Resources for students with disabilities in Irish schools: What do we know?

New research shows most children with disabilities attend mainstream schools. It is time to discuss what they need, and what they get

it is important to have greater transparency about how students are assigned places in special classes and schools. Photograph: iStockphoto

it is important to have greater transparency about how students are assigned places in special classes and schools. Photograph: iStockphoto

 

New research published today by the Economic and Social Research Institute and the National Disability Authority indicates that the majority of children with disabilities in Ireland now attend mainstream schools. Furthermore, many of them do not need any additional supports in order to progress successfully through the education system. To work out what supports are needed, we need to know the characteristics of the children with disabilities so that we can devise a coherent, effective and efficient system of delivery.

The report’s findings show that more than two-thirds of the children have multiple disabilities and that the most common disabilities are intellectual disabilities, for example Down syndrome, or learning difficulties, for example dyslexia. The findings also show that more boys than girls have disabilities and these children are more likely to come from disadvantaged social-class backgrounds.

In particular, the research provides new information about the population of children and young people with emotional, psychological and mental health (EPMH) disabilities. Young women with EPMH have a greater risk of absenteeism from school compared with children with other types of disabilities, while young men with EPMH have a greater risk of social isolation, in that they are far less likely to engage with their peers at school. These findings raise questions about whether schools provide adequate social and personal support to children and young people with EPMH. This is an opportune time to debate the role of schools and guidance services in providing necessary supports.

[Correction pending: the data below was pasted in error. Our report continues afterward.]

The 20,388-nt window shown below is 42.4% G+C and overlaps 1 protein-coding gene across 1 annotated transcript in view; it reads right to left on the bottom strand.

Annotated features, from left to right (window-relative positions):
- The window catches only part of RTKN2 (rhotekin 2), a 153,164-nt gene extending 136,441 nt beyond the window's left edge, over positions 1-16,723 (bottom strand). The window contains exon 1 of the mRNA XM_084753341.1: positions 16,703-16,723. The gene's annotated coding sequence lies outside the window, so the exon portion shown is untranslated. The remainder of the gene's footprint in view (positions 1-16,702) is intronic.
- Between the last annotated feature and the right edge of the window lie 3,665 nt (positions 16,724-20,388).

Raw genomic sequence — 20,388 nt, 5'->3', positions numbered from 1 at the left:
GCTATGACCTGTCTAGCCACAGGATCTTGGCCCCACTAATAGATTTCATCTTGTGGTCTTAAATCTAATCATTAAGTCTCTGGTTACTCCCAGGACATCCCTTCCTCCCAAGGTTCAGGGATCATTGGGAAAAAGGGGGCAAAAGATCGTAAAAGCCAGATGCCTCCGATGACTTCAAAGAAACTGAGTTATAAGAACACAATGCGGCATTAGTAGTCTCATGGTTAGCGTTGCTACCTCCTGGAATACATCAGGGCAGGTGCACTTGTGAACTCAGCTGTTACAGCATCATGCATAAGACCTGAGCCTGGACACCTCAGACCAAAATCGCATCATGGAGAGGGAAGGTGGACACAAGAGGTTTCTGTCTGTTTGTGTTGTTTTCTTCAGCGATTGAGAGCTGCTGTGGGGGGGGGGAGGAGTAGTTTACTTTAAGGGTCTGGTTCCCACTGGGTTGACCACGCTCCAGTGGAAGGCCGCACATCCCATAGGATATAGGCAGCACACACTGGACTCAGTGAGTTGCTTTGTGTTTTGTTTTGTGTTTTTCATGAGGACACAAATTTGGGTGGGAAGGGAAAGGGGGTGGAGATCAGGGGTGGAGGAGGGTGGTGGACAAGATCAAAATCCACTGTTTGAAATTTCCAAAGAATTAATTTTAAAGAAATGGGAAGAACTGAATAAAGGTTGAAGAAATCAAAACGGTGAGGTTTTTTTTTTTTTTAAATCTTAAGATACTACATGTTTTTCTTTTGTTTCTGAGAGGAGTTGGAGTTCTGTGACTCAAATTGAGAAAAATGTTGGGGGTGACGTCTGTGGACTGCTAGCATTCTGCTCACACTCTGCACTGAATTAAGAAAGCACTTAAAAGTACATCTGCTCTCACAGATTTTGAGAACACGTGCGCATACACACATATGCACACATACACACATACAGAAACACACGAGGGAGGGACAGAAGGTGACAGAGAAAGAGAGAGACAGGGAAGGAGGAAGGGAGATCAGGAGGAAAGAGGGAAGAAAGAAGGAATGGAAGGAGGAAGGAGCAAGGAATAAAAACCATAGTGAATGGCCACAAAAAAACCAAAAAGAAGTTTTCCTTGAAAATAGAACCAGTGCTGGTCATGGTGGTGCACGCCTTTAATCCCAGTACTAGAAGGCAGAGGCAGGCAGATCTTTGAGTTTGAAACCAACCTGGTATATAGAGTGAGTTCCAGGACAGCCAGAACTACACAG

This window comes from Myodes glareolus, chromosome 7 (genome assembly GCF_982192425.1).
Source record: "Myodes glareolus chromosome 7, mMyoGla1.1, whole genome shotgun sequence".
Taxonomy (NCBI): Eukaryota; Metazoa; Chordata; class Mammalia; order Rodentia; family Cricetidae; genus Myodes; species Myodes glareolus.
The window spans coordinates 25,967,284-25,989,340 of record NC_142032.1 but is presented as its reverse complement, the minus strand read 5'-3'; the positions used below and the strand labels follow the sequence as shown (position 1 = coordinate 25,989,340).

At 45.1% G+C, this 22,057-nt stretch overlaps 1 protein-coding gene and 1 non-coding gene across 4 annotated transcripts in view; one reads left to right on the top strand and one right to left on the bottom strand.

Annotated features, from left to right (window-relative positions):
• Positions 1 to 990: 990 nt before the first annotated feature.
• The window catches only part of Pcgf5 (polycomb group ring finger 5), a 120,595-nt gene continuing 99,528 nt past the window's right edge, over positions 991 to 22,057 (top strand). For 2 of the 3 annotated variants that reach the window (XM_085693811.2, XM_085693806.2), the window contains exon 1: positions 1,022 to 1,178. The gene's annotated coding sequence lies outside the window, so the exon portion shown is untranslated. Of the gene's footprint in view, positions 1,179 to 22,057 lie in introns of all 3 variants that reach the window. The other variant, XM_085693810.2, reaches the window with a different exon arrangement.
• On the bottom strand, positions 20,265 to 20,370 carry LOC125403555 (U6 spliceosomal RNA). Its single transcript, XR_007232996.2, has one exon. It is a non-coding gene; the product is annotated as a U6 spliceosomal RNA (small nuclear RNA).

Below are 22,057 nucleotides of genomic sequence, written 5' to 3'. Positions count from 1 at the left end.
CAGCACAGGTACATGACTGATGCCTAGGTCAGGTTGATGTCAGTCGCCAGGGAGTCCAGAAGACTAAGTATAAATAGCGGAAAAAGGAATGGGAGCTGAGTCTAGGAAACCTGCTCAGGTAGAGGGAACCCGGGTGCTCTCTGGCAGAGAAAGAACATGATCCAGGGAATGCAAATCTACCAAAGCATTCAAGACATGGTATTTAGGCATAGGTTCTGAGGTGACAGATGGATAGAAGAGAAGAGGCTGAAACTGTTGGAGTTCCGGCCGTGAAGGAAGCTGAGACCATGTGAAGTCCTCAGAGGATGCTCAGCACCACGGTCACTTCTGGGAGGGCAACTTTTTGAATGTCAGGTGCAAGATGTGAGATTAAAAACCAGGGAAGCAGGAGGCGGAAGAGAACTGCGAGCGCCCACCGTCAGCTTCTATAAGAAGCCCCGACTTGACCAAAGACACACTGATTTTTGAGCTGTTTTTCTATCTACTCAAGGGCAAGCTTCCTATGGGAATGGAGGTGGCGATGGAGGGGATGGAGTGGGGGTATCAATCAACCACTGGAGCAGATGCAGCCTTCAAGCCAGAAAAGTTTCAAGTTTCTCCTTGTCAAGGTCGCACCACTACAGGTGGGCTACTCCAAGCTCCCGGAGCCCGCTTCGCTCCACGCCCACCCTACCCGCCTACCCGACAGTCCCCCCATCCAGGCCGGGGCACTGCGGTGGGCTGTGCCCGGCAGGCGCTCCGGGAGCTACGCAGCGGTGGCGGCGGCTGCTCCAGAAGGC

How good are existing supports?

This research is being published at a crucial time when resource models, both in Ireland and internationally, are under scrutiny, as governments grapple with an increasing prevalence of disability in mainstream schools and a shortage of resources. This report shows that 13 per cent of the children with disabilities in Ireland are educated in special class settings within mainstream schools, and 15 per cent are in special schools for students with disabilities. This means most of the children with disabilities are in mainstream schools; however, they do not need any additional supports to attend school, follow the curriculum or take exams. Those who do need resources mainly require assistance from learning support or resource teachers. Since the evidence shows that placement in specialised settings is more common for children from disadvantaged social class backgrounds, it is important to have greater transparency about how students are assigned places in special classes and schools.